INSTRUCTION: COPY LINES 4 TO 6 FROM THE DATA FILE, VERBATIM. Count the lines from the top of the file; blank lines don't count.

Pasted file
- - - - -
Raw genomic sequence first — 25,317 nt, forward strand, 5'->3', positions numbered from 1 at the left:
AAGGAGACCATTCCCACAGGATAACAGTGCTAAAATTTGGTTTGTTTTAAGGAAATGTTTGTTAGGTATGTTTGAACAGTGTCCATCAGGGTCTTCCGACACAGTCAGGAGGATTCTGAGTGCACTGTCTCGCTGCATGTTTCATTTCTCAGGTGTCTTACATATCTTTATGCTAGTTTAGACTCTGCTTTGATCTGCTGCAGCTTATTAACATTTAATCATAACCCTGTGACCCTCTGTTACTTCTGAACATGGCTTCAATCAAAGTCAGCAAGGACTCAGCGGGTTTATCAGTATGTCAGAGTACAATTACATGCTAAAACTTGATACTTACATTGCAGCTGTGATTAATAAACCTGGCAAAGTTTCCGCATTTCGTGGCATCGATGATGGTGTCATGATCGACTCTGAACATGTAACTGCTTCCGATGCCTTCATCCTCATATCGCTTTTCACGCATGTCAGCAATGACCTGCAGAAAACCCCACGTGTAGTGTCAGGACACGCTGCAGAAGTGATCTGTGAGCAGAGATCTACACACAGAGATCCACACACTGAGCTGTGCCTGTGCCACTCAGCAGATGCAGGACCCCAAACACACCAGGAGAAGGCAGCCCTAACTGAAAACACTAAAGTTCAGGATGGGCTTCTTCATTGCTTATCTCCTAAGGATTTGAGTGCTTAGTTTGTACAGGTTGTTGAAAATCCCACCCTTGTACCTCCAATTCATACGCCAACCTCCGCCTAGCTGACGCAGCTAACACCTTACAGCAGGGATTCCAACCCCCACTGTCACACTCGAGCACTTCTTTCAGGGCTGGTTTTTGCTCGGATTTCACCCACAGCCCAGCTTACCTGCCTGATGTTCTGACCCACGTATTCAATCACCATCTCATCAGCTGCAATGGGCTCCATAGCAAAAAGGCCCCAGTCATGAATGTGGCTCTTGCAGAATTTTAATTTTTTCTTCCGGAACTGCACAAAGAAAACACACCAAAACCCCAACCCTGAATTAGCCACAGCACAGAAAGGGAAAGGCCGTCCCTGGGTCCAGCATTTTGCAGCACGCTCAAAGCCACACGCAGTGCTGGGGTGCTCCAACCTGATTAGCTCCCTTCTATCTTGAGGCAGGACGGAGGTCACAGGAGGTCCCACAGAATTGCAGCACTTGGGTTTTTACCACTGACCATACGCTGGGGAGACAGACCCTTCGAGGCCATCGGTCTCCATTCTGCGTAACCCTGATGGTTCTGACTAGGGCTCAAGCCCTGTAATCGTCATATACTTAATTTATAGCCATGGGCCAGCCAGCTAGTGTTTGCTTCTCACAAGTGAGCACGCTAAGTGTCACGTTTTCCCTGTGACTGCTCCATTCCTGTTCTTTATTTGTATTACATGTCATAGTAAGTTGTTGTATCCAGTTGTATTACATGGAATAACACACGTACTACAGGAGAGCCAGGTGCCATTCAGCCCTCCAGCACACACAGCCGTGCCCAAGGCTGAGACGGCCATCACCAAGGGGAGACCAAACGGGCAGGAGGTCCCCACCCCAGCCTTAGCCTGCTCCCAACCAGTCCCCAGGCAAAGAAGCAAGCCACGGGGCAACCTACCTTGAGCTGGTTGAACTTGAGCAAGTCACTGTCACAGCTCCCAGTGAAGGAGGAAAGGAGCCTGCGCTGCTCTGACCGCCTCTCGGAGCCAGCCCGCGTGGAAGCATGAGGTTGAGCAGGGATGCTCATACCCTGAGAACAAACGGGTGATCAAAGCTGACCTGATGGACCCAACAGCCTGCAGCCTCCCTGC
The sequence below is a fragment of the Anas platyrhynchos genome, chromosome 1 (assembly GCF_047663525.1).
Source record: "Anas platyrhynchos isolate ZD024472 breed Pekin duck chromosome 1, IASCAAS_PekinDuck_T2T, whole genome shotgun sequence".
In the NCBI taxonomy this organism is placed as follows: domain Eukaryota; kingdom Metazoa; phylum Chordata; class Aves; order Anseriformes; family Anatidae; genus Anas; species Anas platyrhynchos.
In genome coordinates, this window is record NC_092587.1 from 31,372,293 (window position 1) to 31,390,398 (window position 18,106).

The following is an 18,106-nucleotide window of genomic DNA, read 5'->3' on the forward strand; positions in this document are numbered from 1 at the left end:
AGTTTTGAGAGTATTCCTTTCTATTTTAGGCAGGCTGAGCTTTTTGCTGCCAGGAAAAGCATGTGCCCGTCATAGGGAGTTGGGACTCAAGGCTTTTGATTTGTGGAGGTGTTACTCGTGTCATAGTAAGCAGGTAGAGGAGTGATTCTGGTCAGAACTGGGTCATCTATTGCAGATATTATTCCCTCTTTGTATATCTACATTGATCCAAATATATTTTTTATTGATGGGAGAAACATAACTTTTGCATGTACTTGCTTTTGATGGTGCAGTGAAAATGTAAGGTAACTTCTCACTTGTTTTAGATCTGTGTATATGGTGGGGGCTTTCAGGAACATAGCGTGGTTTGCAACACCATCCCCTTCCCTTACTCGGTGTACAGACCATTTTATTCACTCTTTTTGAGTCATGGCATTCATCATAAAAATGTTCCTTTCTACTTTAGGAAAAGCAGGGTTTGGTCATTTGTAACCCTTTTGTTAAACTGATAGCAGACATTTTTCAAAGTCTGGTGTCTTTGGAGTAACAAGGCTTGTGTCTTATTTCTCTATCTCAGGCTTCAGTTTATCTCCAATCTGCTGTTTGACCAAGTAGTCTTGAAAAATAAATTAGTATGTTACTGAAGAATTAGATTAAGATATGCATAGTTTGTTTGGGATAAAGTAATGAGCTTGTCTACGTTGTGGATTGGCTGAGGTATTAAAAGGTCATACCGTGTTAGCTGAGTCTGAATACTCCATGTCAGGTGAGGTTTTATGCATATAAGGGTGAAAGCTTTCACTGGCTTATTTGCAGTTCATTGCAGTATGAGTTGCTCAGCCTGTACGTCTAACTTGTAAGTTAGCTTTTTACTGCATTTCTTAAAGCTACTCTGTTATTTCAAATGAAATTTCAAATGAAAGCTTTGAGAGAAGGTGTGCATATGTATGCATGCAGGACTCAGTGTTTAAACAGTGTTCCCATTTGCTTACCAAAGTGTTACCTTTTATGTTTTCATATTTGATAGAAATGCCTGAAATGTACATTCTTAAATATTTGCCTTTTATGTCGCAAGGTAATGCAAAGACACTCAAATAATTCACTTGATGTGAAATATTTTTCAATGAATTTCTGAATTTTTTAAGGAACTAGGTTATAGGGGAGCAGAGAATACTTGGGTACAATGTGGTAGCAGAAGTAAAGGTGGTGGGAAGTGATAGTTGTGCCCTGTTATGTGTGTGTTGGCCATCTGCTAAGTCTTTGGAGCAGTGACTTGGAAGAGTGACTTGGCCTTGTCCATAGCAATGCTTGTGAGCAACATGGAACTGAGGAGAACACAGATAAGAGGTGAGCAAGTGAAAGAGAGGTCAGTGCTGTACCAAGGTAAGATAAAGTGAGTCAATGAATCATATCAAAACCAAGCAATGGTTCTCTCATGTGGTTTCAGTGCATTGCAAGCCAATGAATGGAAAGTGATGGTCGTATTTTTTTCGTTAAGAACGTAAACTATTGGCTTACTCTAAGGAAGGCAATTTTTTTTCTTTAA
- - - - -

Source record: "Anas platyrhynchos isolate ZD024472 breed Pekin duck chromosome 1, IASCAAS_PekinDuck_T2T, whole genome shotgun sequence".
In the NCBI taxonomy this organism is placed as follows: domain Eukaryota; kingdom Metazoa; phylum Chordata; class Aves; order Anseriformes; family Anatidae; genus Anas; species Anas platyrhynchos.
In genome coordinates, this window is record NC_092587.1 from 31,372,293 (window position 1) to 31,390,398 (window position 18,106).